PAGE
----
The park provides a comfort station with a laundry facility, shower houses, and modern restrooms with running water. You can also find an RV sanitation station and picnic area nearby. If you find that you forgot to bring something, the camp store has just about anything you need, or you can run to town, which is only a few miles away. Pets are welcome here, but you must keep them on a leash or otherwise restrained at all times.
If you did not have time to make a reservation, don’t worry because 21 of the sites are first-come, first-served. Although you will need to get here early if you plan to come during a holiday or weekend. Eleven of these sites are on the second smaller loop in the campground and only have water access. The other 10 campsites are scattered around the larger loop and have electric hookups as well.
All the campsites also have picnic tables and fire rings and can accommodate rigs up to 40 feet long. You can bring your fur buddies with you too. However, you will have to supervise them and keep them leashed or restrained at all times during your stay. You will also have access to the same amenities as those who made reservations such as the shower house, restrooms, and laundry facility.
Seasonal activities in Little Beaver State Park
With 17 trails that range from the 0.25-mile Hemlock Trail through the hemlocks to the 2.6-mile Laurel Creek Trail along the park boundary, you will find all types of paths to explore and enjoy. Even some of the shortest trails can be difficult, though, as the 0.6-mile Billy Goat’s Gruff is full of steep inclines and rocky terrain. And one of the longest trails, the 1.95-mile Railroad Grade Trail, is actually the easiest as it takes you through open meadows and woods along the creek.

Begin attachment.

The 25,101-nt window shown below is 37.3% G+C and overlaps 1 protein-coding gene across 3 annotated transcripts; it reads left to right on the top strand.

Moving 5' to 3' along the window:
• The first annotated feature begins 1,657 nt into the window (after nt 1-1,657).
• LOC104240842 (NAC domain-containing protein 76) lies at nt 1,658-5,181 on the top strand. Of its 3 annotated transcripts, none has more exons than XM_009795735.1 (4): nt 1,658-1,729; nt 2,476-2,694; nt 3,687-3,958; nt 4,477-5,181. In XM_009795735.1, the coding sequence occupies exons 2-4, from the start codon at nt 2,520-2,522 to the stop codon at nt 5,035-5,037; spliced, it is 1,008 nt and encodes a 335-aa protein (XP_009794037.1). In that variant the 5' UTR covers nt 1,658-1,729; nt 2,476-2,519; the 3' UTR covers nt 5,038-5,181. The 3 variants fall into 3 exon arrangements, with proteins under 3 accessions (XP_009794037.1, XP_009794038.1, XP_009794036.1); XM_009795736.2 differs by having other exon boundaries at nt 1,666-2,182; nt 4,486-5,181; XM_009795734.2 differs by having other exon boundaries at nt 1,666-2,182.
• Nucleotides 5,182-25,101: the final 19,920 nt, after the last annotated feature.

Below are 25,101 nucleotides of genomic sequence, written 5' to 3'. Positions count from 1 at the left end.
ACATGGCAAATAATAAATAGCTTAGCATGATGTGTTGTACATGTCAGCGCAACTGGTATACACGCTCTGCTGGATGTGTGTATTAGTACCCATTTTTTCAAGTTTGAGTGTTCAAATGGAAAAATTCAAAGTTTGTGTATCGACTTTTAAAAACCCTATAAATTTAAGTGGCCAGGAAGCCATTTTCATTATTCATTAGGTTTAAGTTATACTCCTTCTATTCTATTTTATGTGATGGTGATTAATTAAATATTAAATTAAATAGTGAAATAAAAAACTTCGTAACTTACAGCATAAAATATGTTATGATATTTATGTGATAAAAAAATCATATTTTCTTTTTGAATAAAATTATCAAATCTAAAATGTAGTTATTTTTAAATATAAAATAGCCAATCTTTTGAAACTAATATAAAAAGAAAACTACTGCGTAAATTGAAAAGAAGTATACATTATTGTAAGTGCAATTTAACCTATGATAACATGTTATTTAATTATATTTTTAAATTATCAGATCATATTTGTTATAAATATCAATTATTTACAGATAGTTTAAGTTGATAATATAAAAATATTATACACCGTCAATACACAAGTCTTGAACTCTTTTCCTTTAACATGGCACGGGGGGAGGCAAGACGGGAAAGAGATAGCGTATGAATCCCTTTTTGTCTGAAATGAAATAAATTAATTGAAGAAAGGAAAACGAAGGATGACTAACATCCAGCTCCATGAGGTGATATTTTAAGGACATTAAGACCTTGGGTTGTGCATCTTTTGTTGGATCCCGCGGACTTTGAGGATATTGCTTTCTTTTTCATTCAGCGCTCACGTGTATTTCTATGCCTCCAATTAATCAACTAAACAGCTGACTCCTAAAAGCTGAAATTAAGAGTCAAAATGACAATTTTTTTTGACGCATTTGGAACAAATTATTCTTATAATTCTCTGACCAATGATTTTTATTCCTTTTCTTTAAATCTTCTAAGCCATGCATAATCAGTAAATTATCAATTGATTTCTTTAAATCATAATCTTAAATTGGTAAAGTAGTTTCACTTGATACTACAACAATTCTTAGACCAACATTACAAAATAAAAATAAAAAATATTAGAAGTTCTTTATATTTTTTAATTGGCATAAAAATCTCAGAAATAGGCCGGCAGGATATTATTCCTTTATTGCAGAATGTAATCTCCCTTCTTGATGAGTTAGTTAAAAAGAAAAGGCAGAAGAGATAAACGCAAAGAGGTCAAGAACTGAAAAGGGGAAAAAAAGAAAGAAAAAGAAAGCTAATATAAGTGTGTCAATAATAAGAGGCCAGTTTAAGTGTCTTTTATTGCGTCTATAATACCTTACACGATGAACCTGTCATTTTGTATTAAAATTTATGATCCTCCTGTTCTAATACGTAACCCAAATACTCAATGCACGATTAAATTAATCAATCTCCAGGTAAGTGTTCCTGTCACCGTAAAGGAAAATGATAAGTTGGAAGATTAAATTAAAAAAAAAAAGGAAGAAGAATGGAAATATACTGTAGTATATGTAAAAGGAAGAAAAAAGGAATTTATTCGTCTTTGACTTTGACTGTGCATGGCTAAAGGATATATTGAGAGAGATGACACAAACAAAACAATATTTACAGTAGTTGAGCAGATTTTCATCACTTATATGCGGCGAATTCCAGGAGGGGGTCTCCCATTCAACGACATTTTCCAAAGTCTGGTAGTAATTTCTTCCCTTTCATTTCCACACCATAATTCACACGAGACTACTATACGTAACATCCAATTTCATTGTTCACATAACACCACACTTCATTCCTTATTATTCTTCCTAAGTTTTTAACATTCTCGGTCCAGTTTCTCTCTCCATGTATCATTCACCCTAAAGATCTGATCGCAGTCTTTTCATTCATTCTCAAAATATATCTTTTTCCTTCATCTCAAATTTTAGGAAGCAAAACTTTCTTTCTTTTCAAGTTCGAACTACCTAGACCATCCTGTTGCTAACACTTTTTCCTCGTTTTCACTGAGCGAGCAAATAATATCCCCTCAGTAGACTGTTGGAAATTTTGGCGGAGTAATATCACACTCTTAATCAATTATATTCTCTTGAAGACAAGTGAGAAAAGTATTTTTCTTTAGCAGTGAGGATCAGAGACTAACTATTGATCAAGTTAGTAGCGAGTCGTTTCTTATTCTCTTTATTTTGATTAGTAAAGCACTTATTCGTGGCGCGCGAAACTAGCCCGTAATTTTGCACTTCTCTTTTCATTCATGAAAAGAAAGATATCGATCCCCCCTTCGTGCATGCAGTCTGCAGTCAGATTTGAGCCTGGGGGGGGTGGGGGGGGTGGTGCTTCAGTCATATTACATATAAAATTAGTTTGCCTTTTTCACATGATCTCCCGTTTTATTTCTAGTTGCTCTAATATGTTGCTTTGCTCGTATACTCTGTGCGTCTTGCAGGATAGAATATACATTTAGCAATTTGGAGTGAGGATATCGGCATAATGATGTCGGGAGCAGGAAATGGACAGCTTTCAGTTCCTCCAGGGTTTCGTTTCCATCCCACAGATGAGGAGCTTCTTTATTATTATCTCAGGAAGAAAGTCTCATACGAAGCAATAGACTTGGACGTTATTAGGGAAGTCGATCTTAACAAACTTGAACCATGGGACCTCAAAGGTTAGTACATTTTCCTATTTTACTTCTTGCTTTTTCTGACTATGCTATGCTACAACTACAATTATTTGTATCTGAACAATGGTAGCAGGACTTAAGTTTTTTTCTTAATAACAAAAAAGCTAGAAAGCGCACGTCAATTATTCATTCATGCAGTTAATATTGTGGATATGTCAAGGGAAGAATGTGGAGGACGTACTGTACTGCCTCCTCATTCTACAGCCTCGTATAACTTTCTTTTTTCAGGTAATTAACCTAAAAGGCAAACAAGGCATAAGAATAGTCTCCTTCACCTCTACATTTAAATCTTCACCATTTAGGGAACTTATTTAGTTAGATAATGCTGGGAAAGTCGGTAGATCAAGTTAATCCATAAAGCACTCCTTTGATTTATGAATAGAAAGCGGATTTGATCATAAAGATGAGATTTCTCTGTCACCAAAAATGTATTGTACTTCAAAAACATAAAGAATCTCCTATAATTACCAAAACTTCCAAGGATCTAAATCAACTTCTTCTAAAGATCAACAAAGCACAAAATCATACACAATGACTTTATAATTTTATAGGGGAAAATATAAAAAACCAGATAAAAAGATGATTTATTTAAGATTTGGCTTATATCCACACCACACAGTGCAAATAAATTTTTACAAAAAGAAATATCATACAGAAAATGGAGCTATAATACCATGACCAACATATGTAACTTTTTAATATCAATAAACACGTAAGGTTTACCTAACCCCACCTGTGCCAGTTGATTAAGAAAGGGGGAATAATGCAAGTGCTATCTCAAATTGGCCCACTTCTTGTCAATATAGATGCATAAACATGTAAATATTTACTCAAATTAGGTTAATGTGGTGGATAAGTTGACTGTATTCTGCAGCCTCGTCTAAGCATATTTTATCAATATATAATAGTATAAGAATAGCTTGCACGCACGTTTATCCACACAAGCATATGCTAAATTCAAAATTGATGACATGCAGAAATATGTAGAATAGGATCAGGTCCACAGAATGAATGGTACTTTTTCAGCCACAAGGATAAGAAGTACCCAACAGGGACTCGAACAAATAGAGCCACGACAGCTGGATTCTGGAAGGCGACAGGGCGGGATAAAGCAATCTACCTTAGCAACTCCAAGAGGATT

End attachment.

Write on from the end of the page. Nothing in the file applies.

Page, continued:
If you cannot relax for the weekend without at least one round of golf, you will be happy to know that there is an amazing championship golf course just about 33 miles down I-64 at Twin Falls State Park. This 18-hole year-round course is known for its gorgeous greens and variety of holes with both beauty and challenges that will suit everyone. Whether you are just starting out or have been golfing for years, Twin Falls has something for everyone.
Little Beaver State Park has a lovely 18-acre lake that has an average depth of 10 feet and a maximum depth of 15 feet. Although you are allowed to rent a boat and get out on the lake, the rules say you cannot bring your own. The lake is beautiful, though, and you will be amazed at how clear and calm the water is as you paddle around. Whether you are paddling a kayak, canoe, or rowboat, you will be glad you decided to take the trip.
Mountain biking is very popular at the park with some awesome trails that allow biking as well as hiking. You have several to choose from here, so make sure you bring your bike with you. The easy 0.4-mile Creek Bed Trail meanders along the creek giving you a nice and short but peaceful ride to enjoy. Topper’s Ridge is just a bit harder with a rocky 0.7 miles of paths to explore. A more difficult but short trail is the 0.6-mile Billy Goat’s Gruff that is full of steep inclines and rocks for a great workout. And for a longer encounter, Rhododendron Run is 2.5 miles of challenging terrain that is popular with experienced bikers looking for a challenge.
Don’t forget to pack your fishing gear in the rig. Some of the best fishing at the lake occurs during the off-season as it is stocked with trout every month from January until April. Fly-fishing here is awesome, even if you are just learning. The calm, clear water makes it easy for the fish to spot your bait as soon as it hits the water, so be ready. You don’t have to stay on the shoreline to fish. You can take a rowboat or canoe out and search for some of the hot spots around the lake. Make sure you bring your net. Bass and channel catfish can get huge in this lake.
If you ever wanted to find a buried treasure, here is your opportunity. It may not actually be buried, but it is a treasure that you have to search for and is an exciting experience for both kids and adults. Grab your cell phone, look up the geocache coordinates, and let your GPS lead you to the treasure hidden somewhere in Little Beaver State Park. You may not need a shovel, but you will need some comfy walking shoes and a pen to sign the logbook.